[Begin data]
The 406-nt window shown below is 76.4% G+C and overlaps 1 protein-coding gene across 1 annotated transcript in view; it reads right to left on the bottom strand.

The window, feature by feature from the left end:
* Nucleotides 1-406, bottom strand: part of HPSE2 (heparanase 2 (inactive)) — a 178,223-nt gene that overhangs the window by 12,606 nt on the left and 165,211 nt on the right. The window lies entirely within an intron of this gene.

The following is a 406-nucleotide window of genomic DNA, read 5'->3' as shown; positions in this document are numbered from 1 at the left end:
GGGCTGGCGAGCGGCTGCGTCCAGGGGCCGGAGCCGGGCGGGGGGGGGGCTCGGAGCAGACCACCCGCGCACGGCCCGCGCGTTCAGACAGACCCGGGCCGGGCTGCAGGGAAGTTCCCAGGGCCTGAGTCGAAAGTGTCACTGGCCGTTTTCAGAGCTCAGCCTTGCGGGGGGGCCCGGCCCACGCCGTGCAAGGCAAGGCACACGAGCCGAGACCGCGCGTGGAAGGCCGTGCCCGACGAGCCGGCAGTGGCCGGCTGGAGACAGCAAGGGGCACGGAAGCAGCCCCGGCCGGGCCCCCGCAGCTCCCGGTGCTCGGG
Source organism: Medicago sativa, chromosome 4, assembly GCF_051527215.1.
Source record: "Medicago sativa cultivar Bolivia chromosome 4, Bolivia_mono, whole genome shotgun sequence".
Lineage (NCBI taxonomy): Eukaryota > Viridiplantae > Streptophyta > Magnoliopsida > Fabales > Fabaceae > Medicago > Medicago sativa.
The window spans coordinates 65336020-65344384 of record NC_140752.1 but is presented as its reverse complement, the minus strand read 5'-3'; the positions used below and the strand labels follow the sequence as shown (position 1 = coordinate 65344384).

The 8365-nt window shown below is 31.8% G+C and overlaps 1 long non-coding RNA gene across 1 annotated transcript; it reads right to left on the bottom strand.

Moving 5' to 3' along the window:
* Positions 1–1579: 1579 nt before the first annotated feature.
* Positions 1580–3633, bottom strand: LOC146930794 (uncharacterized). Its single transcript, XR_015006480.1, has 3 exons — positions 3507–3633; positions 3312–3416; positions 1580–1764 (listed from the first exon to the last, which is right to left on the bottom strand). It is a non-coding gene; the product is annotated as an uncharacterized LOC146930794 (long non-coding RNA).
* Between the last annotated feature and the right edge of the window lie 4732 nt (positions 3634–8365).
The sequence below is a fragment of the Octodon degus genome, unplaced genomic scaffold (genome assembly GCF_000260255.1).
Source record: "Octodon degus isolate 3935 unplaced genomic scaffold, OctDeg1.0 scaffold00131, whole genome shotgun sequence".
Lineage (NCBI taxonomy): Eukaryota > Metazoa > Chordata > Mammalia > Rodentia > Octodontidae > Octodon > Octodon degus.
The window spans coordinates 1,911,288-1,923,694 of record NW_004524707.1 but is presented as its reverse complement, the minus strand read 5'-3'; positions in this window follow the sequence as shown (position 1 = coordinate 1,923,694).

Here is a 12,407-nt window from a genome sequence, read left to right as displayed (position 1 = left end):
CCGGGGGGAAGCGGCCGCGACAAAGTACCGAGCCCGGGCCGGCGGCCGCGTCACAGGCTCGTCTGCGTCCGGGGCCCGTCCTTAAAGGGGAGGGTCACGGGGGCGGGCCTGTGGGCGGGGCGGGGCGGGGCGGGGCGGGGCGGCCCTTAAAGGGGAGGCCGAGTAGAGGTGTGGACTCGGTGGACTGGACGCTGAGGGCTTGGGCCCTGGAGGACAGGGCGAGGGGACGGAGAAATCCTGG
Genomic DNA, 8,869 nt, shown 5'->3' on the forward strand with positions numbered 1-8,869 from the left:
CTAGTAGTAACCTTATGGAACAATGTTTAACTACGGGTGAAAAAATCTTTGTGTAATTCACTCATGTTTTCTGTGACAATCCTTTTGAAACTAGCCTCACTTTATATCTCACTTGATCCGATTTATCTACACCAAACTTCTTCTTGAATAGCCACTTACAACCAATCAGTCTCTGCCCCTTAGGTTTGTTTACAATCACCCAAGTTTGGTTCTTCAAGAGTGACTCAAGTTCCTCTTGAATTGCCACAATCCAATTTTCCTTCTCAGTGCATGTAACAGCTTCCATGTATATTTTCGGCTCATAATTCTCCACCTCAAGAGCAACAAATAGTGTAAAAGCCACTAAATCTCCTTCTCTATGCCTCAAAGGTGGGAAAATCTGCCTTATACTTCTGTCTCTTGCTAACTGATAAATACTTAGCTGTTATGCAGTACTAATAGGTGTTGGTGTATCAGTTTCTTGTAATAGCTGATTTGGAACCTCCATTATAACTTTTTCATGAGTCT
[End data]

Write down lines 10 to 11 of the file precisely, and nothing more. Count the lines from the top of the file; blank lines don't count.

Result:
The 8365-nt window shown below is 31.8% G+C and overlaps 1 long non-coding RNA gene across 1 annotated transcript; it reads right to left on the bottom strand.

Moving 5' to 3' along the window: